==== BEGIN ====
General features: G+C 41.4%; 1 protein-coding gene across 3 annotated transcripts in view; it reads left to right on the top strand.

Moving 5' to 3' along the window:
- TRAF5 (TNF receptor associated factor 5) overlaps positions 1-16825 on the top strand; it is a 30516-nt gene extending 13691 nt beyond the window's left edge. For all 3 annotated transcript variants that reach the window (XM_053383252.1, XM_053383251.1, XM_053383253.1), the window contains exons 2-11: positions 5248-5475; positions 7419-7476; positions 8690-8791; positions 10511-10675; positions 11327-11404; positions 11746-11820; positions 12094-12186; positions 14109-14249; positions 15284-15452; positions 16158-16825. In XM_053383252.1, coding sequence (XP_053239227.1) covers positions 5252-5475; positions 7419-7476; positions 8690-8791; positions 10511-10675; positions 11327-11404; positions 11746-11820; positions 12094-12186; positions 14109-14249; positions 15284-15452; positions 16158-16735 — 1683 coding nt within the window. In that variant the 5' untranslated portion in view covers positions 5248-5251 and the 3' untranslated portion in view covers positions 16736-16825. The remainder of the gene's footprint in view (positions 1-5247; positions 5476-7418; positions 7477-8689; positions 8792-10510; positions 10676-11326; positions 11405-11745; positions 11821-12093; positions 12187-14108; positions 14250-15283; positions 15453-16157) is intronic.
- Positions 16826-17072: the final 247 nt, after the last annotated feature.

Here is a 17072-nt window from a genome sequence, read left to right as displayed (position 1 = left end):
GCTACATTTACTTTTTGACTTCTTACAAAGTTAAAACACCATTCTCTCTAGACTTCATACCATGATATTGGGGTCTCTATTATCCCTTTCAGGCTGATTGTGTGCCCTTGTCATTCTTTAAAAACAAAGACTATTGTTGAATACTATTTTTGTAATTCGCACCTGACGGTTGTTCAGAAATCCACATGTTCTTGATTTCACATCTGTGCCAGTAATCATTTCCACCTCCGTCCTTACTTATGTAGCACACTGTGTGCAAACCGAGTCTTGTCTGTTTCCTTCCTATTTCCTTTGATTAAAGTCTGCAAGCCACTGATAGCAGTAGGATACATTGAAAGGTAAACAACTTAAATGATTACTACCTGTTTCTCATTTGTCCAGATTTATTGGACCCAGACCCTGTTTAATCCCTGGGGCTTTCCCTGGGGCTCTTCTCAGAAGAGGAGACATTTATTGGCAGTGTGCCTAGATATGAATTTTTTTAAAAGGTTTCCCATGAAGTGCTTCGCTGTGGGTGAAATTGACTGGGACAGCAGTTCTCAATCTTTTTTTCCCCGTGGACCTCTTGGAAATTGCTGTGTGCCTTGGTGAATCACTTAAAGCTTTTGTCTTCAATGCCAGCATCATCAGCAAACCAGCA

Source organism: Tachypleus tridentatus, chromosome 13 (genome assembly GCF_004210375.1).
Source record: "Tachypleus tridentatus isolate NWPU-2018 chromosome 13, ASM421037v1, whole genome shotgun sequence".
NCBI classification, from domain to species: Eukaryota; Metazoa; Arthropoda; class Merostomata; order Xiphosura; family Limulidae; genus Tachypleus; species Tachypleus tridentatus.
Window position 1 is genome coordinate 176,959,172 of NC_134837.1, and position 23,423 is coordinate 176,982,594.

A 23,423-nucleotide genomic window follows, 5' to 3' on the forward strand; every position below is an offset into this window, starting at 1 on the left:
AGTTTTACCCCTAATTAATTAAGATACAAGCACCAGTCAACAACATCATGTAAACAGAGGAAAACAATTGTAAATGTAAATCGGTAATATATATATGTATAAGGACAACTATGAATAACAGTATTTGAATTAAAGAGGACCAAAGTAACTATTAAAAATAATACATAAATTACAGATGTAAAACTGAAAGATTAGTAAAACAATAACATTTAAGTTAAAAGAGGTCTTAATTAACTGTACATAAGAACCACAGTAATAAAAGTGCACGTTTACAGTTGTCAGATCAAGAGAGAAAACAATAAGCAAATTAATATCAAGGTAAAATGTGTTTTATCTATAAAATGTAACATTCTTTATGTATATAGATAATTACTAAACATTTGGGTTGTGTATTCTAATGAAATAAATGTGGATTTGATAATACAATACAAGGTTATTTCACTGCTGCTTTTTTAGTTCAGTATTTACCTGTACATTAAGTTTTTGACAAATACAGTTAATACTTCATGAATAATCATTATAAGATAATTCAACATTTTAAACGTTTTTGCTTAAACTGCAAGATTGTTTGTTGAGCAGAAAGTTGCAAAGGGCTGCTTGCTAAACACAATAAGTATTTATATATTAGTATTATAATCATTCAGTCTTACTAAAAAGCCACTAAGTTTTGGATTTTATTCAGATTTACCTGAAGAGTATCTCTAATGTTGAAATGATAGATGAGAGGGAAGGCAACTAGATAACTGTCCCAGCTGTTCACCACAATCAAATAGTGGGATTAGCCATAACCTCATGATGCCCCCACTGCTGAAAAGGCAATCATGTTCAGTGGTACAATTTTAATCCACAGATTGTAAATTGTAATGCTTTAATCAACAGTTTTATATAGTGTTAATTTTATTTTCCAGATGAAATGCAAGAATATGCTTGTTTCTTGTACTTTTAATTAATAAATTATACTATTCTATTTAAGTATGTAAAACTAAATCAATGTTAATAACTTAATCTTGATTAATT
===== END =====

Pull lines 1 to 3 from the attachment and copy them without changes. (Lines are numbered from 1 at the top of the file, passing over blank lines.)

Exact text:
General features: G+C 41.4%; 1 protein-coding gene across 3 annotated transcripts in view; it reads left to right on the top strand.

Moving 5' to 3' along the window:
- TRAF5 (TNF receptor associated factor 5) overlaps positions 1-16825 on the top strand; it is a 30516-nt gene extending 13691 nt beyond the window's left edge. For all 3 annotated transcript variants that reach the window (XM_053383252.1, XM_053383251.1, XM_053383253.1), the window contains exons 2-11: positions 5248-5475; positions 7419-7476; positions 8690-8791; positions 10511-10675; positions 11327-11404; positions 11746-11820; positions 12094-12186; positions 14109-14249; positions 15284-15452; positions 16158-16825. In XM_053383252.1, coding sequence (XP_053239227.1) covers positions 5252-5475; positions 7419-7476; positions 8690-8791; positions 10511-10675; positions 11327-11404; positions 11746-11820; positions 12094-12186; positions 14109-14249; positions 15284-15452; positions 16158-16735 — 1683 coding nt within the window. In that variant the 5' untranslated portion in view covers positions 5248-5251 and the 3' untranslated portion in view covers positions 16736-16825. The remainder of the gene's footprint in view (positions 1-5247; positions 5476-7418; positions 7477-8689; positions 8792-10510; positions 10676-11326; positions 11405-11745; positions 11821-12093; positions 12187-14108; positions 14250-15283; positions 15453-16157) is intronic.